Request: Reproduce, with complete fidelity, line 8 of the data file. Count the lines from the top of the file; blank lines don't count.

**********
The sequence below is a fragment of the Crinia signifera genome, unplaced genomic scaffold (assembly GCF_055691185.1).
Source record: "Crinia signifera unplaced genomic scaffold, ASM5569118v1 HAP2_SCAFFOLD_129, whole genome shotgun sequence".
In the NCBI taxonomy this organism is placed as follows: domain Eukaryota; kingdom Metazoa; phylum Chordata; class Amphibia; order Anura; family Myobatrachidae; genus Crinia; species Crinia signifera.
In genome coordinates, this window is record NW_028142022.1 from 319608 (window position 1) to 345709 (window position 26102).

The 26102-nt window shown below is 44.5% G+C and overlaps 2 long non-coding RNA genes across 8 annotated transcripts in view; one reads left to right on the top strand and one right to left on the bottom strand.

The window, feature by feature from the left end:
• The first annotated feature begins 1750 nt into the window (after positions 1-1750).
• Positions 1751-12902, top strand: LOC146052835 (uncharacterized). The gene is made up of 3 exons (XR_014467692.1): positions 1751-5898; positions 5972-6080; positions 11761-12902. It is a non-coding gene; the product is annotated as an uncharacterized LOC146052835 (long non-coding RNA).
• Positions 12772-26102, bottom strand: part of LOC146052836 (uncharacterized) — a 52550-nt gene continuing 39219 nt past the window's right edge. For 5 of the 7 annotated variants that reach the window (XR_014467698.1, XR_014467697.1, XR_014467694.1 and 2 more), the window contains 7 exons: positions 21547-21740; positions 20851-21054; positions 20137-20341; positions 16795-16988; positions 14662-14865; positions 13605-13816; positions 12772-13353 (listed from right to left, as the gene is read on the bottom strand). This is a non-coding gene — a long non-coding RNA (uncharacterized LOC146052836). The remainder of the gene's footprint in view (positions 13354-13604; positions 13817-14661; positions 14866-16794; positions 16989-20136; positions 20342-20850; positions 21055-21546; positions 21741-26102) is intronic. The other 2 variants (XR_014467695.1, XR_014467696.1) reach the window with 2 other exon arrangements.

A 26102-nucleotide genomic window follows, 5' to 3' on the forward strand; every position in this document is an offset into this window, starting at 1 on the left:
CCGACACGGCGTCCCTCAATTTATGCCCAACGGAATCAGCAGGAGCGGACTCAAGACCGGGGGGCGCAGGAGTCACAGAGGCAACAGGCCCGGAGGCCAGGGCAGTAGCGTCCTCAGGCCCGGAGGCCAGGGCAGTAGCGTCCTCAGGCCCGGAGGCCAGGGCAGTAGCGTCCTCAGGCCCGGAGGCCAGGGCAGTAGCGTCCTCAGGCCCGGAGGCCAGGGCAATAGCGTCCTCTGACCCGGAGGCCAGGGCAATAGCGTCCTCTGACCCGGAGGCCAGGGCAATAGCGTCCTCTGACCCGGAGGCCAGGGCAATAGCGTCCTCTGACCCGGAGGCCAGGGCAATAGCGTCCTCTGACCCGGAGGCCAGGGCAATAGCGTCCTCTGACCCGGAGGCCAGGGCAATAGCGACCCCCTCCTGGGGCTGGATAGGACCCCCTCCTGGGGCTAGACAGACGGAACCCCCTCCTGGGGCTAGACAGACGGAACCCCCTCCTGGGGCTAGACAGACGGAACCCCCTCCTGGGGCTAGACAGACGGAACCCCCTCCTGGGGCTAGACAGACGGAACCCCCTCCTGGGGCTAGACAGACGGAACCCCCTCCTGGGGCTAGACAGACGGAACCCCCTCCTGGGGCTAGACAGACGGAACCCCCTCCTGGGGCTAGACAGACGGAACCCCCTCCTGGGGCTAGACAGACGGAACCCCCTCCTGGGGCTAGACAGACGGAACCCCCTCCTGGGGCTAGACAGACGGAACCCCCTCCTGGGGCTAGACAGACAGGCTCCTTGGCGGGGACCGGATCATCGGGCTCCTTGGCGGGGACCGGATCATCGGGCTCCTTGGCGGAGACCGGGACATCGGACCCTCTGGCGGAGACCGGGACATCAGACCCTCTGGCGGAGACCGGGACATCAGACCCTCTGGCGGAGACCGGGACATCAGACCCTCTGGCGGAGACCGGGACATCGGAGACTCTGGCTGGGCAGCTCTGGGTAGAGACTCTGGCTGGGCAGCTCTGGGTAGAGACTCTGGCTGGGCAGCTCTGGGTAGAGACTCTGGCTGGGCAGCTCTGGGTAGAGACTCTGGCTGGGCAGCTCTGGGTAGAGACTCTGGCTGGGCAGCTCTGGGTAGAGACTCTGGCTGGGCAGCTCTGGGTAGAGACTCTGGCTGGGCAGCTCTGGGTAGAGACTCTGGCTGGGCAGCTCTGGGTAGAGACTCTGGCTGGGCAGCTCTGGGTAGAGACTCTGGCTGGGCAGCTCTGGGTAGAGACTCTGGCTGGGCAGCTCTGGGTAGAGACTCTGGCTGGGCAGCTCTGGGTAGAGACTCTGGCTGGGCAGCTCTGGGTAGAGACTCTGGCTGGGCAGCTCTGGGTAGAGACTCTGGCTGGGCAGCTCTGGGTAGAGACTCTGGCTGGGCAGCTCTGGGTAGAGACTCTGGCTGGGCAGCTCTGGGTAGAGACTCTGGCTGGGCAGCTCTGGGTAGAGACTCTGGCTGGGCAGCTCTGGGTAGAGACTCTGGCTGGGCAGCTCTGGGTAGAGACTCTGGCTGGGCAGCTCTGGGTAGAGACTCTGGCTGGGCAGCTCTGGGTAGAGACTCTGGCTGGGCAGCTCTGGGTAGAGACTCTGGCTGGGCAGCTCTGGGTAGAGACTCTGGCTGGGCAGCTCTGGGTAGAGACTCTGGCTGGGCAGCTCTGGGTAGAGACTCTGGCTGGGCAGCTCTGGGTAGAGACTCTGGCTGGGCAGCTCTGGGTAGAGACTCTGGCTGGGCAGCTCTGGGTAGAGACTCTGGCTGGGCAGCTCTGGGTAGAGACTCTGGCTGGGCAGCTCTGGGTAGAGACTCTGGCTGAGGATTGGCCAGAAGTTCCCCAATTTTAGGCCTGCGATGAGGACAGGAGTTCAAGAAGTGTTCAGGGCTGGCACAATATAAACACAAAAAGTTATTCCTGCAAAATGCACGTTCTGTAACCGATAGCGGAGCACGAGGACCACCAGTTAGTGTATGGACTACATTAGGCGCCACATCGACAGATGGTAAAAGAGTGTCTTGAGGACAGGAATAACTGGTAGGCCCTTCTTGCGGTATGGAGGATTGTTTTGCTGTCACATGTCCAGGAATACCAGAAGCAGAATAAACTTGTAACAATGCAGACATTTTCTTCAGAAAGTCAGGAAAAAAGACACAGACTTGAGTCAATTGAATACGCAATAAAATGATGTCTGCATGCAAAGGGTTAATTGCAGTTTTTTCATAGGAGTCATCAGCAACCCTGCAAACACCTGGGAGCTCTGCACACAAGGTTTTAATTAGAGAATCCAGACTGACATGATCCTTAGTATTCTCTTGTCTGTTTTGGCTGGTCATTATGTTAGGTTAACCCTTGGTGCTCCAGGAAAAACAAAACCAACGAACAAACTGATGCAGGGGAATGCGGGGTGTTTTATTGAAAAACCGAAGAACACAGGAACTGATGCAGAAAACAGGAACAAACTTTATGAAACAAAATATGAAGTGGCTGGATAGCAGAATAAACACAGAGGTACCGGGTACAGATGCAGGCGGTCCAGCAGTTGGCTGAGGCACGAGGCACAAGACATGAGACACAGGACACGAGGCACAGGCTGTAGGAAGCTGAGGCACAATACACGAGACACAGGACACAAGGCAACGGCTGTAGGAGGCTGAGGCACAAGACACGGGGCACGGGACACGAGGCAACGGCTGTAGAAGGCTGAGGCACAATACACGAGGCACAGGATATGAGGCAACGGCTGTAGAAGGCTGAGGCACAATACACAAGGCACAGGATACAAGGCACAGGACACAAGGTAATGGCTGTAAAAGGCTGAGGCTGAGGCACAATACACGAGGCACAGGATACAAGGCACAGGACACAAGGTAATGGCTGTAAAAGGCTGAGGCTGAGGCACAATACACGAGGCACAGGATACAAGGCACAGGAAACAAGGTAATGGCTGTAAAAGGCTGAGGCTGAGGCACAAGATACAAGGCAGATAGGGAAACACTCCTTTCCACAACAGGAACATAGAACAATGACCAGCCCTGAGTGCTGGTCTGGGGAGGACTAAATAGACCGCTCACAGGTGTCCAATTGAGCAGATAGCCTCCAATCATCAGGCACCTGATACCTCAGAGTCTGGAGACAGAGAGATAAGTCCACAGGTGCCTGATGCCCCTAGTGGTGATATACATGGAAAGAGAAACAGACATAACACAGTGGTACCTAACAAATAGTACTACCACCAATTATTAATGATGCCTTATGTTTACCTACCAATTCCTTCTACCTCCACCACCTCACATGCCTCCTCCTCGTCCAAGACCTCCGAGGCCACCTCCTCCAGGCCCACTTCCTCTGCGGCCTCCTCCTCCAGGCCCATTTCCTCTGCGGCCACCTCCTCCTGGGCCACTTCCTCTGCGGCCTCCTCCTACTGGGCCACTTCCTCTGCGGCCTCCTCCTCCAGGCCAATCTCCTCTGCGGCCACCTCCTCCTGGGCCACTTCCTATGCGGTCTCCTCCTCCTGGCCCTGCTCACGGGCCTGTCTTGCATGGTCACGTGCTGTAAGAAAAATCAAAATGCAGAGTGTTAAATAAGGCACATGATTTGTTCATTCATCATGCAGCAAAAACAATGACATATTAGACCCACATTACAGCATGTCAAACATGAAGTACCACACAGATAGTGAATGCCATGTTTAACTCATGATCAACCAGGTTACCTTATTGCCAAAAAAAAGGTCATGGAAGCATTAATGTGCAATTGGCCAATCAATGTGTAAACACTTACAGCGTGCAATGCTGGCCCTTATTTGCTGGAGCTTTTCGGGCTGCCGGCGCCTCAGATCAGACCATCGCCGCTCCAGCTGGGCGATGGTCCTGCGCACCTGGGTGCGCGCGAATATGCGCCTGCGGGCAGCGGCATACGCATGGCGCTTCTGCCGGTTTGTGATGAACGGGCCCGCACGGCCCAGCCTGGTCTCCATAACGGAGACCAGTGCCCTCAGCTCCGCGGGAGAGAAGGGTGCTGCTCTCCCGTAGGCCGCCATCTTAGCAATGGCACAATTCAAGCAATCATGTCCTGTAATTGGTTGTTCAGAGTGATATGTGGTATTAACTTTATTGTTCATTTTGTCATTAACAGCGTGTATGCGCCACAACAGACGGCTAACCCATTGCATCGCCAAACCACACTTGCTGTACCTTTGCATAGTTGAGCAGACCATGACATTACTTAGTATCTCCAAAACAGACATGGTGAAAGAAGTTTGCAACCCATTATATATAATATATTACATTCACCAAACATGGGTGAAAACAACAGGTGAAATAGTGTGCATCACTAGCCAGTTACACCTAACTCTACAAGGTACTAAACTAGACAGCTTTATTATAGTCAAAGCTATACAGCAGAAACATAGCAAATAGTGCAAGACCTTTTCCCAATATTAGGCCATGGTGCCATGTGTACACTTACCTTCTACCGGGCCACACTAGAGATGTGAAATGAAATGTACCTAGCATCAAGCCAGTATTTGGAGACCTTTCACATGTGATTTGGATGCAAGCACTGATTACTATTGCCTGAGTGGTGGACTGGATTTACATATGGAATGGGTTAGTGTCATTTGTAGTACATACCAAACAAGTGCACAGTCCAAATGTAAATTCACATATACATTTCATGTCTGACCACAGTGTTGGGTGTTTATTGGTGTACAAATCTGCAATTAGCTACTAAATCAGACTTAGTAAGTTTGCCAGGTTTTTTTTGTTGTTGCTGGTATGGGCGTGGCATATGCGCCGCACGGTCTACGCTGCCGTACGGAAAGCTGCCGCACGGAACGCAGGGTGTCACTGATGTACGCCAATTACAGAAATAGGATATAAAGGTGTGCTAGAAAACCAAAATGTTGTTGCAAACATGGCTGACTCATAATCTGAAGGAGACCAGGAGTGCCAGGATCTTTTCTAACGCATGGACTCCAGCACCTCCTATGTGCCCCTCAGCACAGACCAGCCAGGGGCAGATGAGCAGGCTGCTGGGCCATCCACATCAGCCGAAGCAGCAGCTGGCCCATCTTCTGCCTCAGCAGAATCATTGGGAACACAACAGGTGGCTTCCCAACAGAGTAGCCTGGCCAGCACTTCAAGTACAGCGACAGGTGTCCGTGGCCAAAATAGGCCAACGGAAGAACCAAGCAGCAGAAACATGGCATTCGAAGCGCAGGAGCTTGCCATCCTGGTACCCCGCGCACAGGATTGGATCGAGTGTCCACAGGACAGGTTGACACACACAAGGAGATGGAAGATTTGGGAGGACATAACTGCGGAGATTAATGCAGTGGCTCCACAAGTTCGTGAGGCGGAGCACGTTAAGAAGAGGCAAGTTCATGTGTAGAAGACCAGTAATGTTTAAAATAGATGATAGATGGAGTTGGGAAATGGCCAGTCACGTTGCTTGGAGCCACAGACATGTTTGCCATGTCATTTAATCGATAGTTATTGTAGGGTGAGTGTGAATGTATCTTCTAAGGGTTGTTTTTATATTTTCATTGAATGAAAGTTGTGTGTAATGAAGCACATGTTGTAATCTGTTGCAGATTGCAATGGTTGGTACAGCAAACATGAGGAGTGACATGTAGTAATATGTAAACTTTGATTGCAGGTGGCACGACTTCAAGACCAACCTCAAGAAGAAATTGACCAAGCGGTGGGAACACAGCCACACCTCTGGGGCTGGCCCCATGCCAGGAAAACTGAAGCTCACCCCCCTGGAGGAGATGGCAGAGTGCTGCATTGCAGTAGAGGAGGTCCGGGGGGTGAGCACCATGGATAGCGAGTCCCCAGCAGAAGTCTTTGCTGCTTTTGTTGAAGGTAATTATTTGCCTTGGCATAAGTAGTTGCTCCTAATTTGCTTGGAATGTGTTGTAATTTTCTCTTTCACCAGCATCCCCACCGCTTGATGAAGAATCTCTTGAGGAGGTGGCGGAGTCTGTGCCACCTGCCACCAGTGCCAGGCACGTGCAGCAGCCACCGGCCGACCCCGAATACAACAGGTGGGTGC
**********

• Positions 1751-12902, top strand: LOC146052835 (uncharacterized). The gene is made up of 3 exons (XR_014467692.1): positions 1751-5898; positions 5972-6080; positions 11761-12902. It is a non-coding gene; the product is annotated as an uncharacterized LOC146052835 (long non-coding RNA).